What keeps you at a job? What prevents you from staying for more than a few years?”
Jason captures the essence of how we approach employee retention and engagement. Here’s a little more about our approach to developing our employees:
We customize development opportunities to fit the needs of each individual.
As an organization, we’re committed to our people. That means we invest in them. All of our managers consistently talk to their team members about opportunities to grow.
What do these growth opportunities look like? Well, that depends on the person.
We have one marketing coordinator, for example, who was performing above and beyond expectations. In their 1 on 1’s each week, her manager gauged her feelings about her weekly tasks and asked her to think about a skill she’d like to focus on developing. Turns out, when she faced limitations with website design in the past, she’d really enjoyed teaching herself how to adjust the CSS and HTML here and there. And she’d gotten the hang of it pretty quickly. So, together with her manager, she identified web development as a key area to focus on. Because they knew she learned best by doing, they found a self-paced online coding course she could work on every Friday. Thanks to her training, she was able to design and launch a new website – an accomplishment she refers to today with pride and satisfaction.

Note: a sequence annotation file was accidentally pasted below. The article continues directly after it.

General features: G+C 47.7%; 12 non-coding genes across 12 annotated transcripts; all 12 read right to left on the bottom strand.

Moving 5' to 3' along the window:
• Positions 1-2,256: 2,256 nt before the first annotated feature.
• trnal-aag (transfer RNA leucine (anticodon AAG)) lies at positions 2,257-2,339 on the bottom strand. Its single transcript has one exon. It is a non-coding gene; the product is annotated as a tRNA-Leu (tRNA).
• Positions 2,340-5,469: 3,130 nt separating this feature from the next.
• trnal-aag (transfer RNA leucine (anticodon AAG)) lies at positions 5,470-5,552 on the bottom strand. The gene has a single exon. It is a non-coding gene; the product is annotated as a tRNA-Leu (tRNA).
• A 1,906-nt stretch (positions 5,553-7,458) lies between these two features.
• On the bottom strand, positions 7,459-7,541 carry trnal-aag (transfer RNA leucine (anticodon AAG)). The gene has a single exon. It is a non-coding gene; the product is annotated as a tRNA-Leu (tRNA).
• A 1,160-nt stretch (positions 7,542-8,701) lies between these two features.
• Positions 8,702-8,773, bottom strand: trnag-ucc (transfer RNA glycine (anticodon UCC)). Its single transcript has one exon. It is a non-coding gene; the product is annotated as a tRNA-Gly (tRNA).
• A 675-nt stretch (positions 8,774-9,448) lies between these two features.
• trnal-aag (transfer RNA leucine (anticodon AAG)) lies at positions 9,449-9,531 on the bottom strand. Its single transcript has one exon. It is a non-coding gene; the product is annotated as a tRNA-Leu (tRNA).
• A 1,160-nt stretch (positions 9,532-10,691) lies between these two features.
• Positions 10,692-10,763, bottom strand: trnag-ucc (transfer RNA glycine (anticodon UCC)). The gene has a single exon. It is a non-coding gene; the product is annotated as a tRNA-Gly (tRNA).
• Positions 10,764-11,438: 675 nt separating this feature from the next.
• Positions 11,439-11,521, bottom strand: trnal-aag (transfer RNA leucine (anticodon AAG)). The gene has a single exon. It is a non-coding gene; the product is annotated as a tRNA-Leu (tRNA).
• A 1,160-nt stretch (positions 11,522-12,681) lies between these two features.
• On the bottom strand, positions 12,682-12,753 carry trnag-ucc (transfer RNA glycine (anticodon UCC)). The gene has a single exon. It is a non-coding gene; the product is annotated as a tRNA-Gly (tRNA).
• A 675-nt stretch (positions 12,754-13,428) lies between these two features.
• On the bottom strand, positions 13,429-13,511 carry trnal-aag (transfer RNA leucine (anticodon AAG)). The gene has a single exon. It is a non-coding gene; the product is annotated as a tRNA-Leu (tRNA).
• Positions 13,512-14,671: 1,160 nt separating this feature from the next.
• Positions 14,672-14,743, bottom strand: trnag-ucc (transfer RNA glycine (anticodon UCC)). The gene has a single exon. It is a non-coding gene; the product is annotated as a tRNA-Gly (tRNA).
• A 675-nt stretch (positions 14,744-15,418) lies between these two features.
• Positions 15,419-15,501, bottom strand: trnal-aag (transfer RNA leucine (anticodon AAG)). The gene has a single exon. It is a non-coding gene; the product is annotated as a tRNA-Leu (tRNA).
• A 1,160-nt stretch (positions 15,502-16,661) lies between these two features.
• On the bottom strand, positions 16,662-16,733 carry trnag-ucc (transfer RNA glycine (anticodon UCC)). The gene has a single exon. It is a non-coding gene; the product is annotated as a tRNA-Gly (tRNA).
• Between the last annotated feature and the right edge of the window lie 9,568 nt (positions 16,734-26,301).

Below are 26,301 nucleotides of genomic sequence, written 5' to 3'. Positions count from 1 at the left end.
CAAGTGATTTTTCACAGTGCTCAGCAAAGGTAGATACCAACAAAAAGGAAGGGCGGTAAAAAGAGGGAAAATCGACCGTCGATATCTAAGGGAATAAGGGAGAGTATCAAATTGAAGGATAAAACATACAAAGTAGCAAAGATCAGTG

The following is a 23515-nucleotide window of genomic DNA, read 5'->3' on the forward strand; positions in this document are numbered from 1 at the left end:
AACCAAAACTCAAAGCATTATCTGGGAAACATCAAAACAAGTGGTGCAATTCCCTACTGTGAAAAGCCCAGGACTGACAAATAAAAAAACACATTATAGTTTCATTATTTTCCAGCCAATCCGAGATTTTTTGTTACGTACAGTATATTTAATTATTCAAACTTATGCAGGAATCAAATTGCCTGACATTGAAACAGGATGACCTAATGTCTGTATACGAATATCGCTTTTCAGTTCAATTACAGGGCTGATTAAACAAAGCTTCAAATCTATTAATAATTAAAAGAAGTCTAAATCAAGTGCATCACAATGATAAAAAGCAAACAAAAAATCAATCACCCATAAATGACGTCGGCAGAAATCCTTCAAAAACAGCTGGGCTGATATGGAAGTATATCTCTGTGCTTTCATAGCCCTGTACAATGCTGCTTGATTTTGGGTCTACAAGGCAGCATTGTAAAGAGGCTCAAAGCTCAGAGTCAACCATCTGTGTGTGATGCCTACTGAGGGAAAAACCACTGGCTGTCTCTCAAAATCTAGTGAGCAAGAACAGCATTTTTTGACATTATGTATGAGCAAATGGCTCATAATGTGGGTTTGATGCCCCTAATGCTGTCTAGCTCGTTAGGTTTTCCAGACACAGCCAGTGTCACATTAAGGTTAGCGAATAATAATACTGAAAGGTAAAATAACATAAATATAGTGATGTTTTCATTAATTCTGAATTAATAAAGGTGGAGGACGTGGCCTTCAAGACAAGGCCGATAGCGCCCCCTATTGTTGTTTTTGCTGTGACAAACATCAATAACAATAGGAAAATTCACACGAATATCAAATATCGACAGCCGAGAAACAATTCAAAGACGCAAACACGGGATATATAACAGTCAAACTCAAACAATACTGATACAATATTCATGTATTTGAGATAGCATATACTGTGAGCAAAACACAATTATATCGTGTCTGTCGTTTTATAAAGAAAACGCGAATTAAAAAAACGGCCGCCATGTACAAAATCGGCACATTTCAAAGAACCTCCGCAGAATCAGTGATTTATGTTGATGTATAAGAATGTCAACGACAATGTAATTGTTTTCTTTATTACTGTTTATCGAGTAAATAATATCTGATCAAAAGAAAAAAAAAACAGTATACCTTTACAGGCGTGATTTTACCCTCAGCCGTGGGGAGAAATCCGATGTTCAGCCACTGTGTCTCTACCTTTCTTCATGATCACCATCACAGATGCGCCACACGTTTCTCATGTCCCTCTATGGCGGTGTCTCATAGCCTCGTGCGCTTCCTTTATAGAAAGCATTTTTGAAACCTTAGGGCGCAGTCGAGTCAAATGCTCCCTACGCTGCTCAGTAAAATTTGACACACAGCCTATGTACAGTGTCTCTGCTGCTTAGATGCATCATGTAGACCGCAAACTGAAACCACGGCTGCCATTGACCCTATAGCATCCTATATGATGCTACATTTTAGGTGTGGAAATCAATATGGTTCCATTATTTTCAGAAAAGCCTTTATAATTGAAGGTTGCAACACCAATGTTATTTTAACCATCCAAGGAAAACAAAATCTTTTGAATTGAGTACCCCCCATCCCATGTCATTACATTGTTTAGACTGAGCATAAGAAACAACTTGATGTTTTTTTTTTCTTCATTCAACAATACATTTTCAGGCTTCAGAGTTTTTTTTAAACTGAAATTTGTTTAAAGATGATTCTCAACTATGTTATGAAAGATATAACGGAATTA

A pair of recruiters arrived at a development path quite differently. After being promoted to team leads, these two recruiters were ready for leadership training. We identified a training course that we could bring in-house, and the pair sat down with our Director of HR every week to digest the material and discuss real-life scenarios they encountered as they began to manage their teams.
We have a business development manager who has embraced one-on-one coaching with a sales trainer. We have directors who have chosen to attend seminars on how to have critical conversations with their employees.
The point is – professional development is not a one-size fits-all program. Weekly or bi-weekly check-ins allow managers to understand their team members’ goals and progress, and a flexible approach allows us as an organization to find the best focus area and delivery mechanism to suit each individual.